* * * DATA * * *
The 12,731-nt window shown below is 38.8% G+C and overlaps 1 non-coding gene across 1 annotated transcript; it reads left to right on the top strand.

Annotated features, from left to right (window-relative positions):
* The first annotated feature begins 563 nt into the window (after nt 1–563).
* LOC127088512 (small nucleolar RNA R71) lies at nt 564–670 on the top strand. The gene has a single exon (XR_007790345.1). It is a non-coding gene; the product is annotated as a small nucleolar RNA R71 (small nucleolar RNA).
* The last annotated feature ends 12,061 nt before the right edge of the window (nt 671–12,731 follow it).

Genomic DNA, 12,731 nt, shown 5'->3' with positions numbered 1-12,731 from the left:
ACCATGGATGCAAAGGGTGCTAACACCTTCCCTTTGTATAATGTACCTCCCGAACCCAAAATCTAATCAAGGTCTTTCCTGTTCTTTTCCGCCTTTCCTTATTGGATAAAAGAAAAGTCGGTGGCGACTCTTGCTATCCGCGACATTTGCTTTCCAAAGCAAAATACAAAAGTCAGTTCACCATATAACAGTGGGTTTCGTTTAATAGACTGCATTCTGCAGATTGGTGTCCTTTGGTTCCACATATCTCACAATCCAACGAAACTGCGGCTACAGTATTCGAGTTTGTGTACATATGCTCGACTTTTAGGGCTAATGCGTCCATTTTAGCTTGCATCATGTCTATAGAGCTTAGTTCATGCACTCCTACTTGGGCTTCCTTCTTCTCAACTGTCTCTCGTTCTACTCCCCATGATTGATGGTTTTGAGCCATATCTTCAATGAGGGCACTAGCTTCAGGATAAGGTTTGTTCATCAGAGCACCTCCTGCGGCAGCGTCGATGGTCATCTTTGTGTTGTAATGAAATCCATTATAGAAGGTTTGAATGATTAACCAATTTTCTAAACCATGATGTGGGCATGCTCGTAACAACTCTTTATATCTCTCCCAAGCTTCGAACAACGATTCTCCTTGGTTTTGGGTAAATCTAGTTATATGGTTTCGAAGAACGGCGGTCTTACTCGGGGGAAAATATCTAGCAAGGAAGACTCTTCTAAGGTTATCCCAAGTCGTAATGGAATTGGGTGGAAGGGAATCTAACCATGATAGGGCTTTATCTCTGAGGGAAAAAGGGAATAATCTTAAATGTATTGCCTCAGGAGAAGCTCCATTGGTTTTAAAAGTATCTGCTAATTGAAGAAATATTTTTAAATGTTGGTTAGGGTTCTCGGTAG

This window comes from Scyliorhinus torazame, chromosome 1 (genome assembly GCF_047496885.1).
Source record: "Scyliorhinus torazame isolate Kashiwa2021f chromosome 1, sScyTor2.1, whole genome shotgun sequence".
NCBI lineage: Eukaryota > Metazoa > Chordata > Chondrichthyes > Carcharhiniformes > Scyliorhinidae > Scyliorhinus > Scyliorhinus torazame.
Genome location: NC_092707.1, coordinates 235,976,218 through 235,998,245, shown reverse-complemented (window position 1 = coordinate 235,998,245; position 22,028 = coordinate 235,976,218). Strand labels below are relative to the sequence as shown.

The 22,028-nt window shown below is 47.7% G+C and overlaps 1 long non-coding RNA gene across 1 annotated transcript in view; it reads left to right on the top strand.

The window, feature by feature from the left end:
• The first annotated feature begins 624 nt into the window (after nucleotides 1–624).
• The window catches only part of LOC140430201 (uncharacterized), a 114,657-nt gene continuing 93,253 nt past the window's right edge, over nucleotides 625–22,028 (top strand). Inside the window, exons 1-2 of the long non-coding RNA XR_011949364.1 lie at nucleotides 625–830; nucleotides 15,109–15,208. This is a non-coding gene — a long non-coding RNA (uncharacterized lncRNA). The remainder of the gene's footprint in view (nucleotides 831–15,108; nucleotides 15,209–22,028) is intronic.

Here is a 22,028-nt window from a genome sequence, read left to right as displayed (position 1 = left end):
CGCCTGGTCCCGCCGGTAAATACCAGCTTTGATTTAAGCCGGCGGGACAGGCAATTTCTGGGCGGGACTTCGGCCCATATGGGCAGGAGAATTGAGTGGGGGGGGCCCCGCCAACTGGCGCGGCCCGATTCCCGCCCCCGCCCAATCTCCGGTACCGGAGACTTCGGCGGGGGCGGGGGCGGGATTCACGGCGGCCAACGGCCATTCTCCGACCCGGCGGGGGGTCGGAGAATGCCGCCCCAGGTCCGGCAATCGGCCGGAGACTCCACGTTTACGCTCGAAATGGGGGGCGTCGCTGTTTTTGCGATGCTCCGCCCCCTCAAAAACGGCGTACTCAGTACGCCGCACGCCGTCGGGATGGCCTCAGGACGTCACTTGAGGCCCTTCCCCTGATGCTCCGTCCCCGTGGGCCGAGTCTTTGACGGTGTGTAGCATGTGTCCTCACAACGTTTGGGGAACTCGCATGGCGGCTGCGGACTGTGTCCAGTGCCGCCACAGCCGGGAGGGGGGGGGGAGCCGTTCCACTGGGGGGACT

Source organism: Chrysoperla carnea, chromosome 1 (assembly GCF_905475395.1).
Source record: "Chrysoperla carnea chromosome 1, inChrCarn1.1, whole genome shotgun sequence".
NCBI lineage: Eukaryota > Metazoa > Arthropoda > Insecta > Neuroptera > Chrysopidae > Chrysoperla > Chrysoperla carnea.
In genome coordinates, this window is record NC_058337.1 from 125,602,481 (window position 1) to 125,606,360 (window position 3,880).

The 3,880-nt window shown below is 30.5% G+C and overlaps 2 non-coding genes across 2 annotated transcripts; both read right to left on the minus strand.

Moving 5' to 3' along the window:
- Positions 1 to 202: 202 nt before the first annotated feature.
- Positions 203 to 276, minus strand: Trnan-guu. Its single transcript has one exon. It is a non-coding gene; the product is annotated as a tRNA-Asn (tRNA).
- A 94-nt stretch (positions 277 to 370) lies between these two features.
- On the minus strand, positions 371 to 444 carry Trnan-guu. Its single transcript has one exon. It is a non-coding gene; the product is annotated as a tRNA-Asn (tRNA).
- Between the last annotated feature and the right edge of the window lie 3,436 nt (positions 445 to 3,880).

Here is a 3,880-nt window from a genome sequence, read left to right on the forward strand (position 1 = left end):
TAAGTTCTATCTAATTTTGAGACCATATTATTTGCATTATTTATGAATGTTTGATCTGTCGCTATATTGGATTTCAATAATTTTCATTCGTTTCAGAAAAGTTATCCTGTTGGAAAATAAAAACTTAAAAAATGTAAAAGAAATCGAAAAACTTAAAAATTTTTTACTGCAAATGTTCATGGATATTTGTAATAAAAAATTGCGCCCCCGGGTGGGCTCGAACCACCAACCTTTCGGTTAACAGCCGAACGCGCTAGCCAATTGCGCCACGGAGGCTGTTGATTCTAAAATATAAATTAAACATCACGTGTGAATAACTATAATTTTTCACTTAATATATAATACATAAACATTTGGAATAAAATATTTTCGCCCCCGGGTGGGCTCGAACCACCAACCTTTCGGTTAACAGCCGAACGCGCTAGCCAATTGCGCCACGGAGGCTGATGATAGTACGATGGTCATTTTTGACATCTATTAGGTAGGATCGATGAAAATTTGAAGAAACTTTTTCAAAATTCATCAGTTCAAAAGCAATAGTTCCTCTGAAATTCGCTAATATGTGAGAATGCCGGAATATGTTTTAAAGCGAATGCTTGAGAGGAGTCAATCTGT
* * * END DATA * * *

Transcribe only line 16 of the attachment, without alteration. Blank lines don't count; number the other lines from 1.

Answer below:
Here is a 22,028-nt window from a genome sequence, read left to right as displayed (position 1 = left end):